The following content is sourced from external partners. We cannot guarantee that it is suitable for the visually or hearing impaired.
The scene shows, what according to Syrian rebels were fires caused by Russian military plane shot down by rebel forces near Idlib, Syria, reportedly on February 3, 2018 in this still image obtained from social media via REUTERS(reuters_tickers)
By Suleiman Al-Khalidi and Polina Devitt
AMMAN/MOSCOW (Reuters) - Syrian rebels shot down a Russian warplane on Saturday and killed its pilot on the ground after he ejected from the plane, Russia's defence ministry and Syrian rebels said.
The SU-25 came down in an area of northern Idlib province that has seen heavy air strikes and fighting on the ground between Syria's government forces backed by Russia and Iran, and rebel groups opposed to President Bashar al-Assad.
Syrians opposed to Assad see Russia as an invading force they blame for the deaths of thousands of civilians since Moscow joined the war on the side of the government in 2015.
The U.S. State Department said it had seen reports about the incident and allegations that the United States provided missiles to groups in Syria.
"The United States has never provided MANPAD missiles to any group in Syria, and we are deeply concerned that such weapons are being used," said State Department spokeswoman Heather Nauert. "The solution to the violence is a return to the Geneva process as soon as possible and we call on Russia to live up to its commitments in that regards."
The Russian plane was shot down over the town of Khan al-Subl near the city of Saraqeb, close to a major highway where the Syrian army and Iranian-backed militias are trying to advance, a rebel source said.
Although the Russian pilot escaped the crash, he was killed by rebels who had tried to capture him, the source said.
Tharir al-Sham, a jihadist group spearheaded by the former Syrian branch of al Qaeda, claimed responsibility for shooting down the plane on social media, saying one of its fighters had scored a direct hit with a shoulder launched anti-aircraft missile.
"This work is the least we can do to revenge our people. Let the criminal invaders know that our skies are not a picnic and they will not pass through without paying a price, God willing," senior commander Mahmoud Turkomani said in a statement released by the group.
Russia's Defence Ministry also said that the aircraft was downed by a portable surface-to-air missile. The pilot reported that he had ejected by parachute, it said, and he was later killed on the ground.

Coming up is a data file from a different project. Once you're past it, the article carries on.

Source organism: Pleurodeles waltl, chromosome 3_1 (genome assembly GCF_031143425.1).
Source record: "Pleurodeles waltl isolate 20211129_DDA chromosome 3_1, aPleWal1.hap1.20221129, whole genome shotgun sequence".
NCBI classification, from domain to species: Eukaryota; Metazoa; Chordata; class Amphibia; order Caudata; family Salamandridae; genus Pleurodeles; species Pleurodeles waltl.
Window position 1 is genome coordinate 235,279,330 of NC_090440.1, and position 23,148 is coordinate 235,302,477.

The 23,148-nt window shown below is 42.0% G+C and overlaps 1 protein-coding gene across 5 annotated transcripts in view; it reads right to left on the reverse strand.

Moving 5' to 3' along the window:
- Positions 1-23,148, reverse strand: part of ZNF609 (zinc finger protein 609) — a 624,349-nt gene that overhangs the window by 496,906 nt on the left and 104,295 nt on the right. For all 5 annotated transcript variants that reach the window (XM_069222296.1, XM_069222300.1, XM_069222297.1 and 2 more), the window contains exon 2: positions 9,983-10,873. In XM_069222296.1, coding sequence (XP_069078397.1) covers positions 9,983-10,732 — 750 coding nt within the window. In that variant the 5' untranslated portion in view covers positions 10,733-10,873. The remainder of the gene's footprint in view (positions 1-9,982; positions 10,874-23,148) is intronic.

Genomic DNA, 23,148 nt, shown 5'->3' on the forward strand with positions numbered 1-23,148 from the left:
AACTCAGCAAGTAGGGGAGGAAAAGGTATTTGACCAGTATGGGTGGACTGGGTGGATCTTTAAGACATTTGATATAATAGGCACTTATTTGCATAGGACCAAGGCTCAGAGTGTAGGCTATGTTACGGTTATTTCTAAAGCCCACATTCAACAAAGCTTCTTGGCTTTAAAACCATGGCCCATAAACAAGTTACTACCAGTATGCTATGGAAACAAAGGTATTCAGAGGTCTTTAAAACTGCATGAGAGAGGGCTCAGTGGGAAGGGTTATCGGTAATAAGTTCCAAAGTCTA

"The pilot died in a fight with terrorists," the ministry said.
TASS news agency quoted the Russian Defence Ministry as saying Moscow retaliated with a strike from an undisclosed high-precision weapon that killed more than 30 militants in an area of Idlib province where the plane was downed.
The Syrian opposition released footage on social media that purported to show the wreckage of the plane and the body of the pilot surrounded by fighters.
Rebels said the downed warplane had taken part in strikes that targeted civilian convoys fleeing along a major Syrian highway from villages that the army and foreign militias had overrun.
Syria's civil war, which is now entering its eighth year, has killed hundreds of thousands of people and driven more than 11 million from their homes.
A Russian plane was blamed for the death of seven civilians and scores of injuries after cars were targeted on the highway, according to a witness and two rebels sources.
Syrian soldiers and Iranian-backed militiamen were now around twelve kilometres from Saraqeb, advancing towards the Damascus-Aleppo highway under cover of heavy Russian air strikes, two opposition sources said.
At least five civilians were killed in Saraqeb city on Saturday, which residents blamed on Russian planes.
Syrians in rebel-held areas say they can distinguish between Russian warplanes and those of the Syrian air force, because the Russian planes fly at higher altitude.
Residents say thousands of people have been forced by air strikes to flee the area, moving further north to the safety of makeshift camps on the Syrian side of the Turkish border.
Russia's Defence Ministry regularly says it targets only hardline Islamist militants in Syria.
(Reporting by Suleiman Al-Khalidi; additional reporting by Arshad Mohammed in Washington; editing by Peter Graff, Alexander Smith and G Crosse)